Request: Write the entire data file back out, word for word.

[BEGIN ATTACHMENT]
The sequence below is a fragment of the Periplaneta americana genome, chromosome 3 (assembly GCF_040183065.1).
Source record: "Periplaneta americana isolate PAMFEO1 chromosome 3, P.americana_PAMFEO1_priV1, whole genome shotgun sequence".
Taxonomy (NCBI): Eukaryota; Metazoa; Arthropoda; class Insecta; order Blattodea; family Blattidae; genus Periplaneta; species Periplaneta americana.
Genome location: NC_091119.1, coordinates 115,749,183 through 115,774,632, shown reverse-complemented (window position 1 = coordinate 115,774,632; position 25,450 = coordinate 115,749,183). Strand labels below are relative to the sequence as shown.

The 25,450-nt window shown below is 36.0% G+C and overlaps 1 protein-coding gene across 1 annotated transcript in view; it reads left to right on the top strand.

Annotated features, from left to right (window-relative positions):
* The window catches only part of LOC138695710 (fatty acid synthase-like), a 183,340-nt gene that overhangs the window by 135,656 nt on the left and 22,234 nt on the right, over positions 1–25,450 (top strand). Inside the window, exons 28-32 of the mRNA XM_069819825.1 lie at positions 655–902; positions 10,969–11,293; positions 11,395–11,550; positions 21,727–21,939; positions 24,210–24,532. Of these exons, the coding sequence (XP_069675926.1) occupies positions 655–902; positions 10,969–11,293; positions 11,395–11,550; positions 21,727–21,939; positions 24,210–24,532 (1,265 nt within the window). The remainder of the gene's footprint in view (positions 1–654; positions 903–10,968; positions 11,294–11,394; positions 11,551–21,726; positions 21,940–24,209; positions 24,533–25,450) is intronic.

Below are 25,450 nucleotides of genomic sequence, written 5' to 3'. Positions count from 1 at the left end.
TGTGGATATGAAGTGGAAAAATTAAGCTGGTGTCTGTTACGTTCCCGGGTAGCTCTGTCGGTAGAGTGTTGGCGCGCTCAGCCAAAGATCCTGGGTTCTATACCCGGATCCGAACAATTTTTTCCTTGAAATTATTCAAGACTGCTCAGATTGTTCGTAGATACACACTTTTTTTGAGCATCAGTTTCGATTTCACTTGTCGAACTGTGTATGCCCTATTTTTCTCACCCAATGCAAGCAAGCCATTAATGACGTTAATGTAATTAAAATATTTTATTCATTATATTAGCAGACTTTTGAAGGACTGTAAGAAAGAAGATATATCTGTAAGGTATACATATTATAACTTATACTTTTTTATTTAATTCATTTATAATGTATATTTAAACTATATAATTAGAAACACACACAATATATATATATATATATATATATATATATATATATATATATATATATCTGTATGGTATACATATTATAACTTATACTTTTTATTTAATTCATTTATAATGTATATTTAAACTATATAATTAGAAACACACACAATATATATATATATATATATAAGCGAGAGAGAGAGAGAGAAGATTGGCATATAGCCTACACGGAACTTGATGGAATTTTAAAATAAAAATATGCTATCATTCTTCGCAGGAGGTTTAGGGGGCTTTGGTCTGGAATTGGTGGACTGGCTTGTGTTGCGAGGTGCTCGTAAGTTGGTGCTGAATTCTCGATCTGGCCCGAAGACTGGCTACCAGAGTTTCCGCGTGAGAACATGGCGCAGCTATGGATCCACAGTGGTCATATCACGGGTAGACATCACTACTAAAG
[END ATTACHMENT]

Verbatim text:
The sequence below is a fragment of the Periplaneta americana genome, chromosome 3 (assembly GCF_040183065.1).
Source record: "Periplaneta americana isolate PAMFEO1 chromosome 3, P.americana_PAMFEO1_priV1, whole genome shotgun sequence".
Taxonomy (NCBI): Eukaryota; Metazoa; Arthropoda; class Insecta; order Blattodea; family Blattidae; genus Periplaneta; species Periplaneta americana.
Genome location: NC_091119.1, coordinates 115,749,183 through 115,774,632, shown reverse-complemented (window position 1 = coordinate 115,774,632; position 25,450 = coordinate 115,749,183). Strand labels below are relative to the sequence as shown.

The 25,450-nt window shown below is 36.0% G+C and overlaps 1 protein-coding gene across 1 annotated transcript in view; it reads left to right on the top strand.

Annotated features, from left to right (window-relative positions):
* The window catches only part of LOC138695710 (fatty acid synthase-like), a 183,340-nt gene that overhangs the window by 135,656 nt on the left and 22,234 nt on the right, over positions 1–25,450 (top strand). Inside the window, exons 28-32 of the mRNA XM_069819825.1 lie at positions 655–902; positions 10,969–11,293; positions 11,395–11,550; positions 21,727–21,939; positions 24,210–24,532. Of these exons, the coding sequence (XP_069675926.1) occupies positions 655–902; positions 10,969–11,293; positions 11,395–11,550; positions 21,727–21,939; positions 24,210–24,532 (1,265 nt within the window). The remainder of the gene's footprint in view (positions 1–654; positions 903–10,968; positions 11,294–11,394; positions 11,551–21,726; positions 21,940–24,209; positions 24,533–25,450) is intronic.

Below are 25,450 nucleotides of genomic sequence, written 5' to 3'. Positions count from 1 at the left end.
TGTGGATATGAAGTGGAAAAATTAAGCTGGTGTCTGTTACGTTCCCGGGTAGCTCTGTCGGTAGAGTGTTGGCGCGCTCAGCCAAAGATCCTGGGTTCTATACCCGGATCCGAACAATTTTTTCCTTGAAATTATTCAAGACTGCTCAGATTGTTCGTAGATACACACTTTTTTTGAGCATCAGTTTCGATTTCACTTGTCGAACTGTGTATGCCCTATTTTTCTCACCCAATGCAAGCAAGCCATTAATGACGTTAATGTAATTAAAATATTTTATTCATTATATTAGCAGACTTTTGAAGGACTGTAAGAAAGAAGATATATCTGTAAGGTATACATATTATAACTTATACTTTTTTATTTAATTCATTTATAATGTATATTTAAACTATATAATTAGAAACACACACAATATATATATATATATATATATATATATATATATATATATATATATATCTGTATGGTATACATATTATAACTTATACTTTTTATTTAATTCATTTATAATGTATATTTAAACTATATAATTAGAAACACACACAATATATATATATATATATATAAGCGAGAGAGAGAGAGAGAAGATTGGCATATAGCCTACACGGAACTTGATGGAATTTTAAAATAAAAATATGCTATCATTCTTCGCAGGAGGTTTAGGGGGCTTTGGTCTGGAATTGGTGGACTGGCTTGTGTTGCGAGGTGCTCGTAAGTTGGTGCTGAATTCTCGATCTGGCCCGAAGACTGGCTACCAGAGTTTCCGCGTGAGAACATGGCGCAGCTATGGATCCACAGTGGTCATATCACGGGTAGACATCACTACTAAAG